But I am a bit disappointed that I didn’t saw more big mammals however that’s how seeing wild life is, you never really know. So today I went to Puerto Maldonado zoo and watched the boa constrictor, anaconda and both puma and jaguar, but that was on a zoo so it doesn’t count.
I add some pictures below taken with my cellphone.
Puerto Maldonado is roughly 185m above sea level, Cusco is 3400m. I may have arrived physical but oh my God what I’m feeling like I need a rest. Coca tea and chewing the leaves helps a little but far from enough.
I’m not sure if it’s the altitude, the 10 hour bus drive or that my stomach didn’t liked the Ceviche as much as my mouth, either way it’s been a really calm day for me. I took a 2 hour city tour through the historical part and it was really nice, feels like it covered most of what Cusco may offer.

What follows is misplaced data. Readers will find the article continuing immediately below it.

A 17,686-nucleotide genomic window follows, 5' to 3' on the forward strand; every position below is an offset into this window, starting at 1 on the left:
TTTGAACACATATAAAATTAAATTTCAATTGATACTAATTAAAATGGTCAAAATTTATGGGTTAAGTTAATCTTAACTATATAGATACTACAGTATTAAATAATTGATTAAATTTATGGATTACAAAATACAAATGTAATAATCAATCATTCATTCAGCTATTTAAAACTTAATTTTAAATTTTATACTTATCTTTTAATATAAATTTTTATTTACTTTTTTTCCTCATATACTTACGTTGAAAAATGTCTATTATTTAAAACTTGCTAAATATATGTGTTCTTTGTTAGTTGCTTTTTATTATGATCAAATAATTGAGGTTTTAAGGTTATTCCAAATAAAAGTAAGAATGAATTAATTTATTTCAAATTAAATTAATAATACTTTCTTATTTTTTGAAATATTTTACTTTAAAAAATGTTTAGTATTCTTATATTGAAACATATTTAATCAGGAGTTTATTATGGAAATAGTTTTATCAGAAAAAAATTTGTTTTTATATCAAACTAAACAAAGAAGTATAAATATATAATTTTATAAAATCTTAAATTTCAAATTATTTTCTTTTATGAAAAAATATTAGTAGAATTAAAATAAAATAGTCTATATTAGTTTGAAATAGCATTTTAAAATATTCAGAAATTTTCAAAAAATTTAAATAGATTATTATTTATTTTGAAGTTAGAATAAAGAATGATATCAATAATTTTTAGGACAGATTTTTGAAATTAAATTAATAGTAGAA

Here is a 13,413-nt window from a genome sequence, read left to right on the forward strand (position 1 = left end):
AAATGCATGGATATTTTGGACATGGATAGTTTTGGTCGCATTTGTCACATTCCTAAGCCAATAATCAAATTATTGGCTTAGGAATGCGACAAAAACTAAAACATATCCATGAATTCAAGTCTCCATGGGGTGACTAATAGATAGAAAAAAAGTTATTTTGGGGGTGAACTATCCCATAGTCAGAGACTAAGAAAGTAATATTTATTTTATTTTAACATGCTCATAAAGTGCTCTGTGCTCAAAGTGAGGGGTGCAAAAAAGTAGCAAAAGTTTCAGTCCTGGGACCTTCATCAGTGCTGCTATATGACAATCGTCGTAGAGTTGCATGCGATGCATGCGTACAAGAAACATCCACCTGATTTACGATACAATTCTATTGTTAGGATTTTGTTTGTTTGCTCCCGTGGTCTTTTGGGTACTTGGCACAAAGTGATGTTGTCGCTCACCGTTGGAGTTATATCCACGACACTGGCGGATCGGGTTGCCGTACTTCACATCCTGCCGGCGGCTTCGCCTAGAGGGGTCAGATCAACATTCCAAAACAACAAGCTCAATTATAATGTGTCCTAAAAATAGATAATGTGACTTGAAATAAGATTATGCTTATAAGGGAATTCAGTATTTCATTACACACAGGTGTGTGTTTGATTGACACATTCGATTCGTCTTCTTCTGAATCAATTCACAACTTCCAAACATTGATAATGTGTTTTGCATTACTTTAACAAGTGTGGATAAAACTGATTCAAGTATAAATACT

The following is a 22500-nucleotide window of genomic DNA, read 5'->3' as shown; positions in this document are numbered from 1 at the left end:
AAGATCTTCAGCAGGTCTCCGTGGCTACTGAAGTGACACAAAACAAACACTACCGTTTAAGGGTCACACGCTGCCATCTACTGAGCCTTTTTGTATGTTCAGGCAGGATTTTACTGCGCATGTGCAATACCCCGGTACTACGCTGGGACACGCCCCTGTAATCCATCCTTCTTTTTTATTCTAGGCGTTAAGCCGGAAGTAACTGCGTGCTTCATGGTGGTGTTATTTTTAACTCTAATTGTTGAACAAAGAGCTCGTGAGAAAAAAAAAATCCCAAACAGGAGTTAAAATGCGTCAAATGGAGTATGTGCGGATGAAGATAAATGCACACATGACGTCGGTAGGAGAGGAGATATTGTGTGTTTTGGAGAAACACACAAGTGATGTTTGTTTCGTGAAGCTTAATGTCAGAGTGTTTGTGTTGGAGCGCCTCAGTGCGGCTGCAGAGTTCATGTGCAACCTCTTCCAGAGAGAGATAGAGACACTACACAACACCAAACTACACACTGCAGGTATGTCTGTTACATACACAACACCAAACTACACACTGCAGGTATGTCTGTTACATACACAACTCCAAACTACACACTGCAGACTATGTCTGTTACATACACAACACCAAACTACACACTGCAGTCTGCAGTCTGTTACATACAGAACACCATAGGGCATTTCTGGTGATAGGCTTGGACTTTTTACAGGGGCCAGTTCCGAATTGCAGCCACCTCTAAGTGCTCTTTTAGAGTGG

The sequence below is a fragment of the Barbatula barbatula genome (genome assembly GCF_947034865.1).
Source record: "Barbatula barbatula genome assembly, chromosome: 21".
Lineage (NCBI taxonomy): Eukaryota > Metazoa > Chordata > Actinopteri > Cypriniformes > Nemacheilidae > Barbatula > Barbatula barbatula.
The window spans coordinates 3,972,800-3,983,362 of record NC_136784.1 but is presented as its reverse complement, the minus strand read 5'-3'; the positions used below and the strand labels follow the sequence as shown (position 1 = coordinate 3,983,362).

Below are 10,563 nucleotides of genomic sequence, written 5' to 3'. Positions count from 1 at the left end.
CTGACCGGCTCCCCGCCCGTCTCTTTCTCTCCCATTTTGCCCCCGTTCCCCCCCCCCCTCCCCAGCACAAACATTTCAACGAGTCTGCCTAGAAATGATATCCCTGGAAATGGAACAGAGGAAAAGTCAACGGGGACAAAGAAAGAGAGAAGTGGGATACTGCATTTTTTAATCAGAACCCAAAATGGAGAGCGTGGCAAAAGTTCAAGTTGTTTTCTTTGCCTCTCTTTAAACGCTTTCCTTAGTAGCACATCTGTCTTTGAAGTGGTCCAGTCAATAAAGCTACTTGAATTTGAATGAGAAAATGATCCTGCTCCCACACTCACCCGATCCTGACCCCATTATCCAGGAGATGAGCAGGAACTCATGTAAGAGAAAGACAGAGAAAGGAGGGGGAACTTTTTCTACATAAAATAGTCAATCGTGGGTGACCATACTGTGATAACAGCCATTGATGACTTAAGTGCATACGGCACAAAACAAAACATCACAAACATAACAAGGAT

The buses here are really amazing, kind a luxurious and I felt a sleep before we even left the city. The road however was very steep and went like a snake over the mountain. I did get a bit seasick which I normally don’t get but I guess it was the combo of the winding road and that it was pitch black so you had no idea where the horizon was.
Cusco as a city feels like a tourist trap with your agencies and hostels in every street corner. The historical center was nice though and it was really nice to get everything explained and some history of the Inca period. We did even find a statue of Jesus, located at an top so it’s visible from all of town. I do recognize this from Rio de Janeiro and for sure, theirs are greater.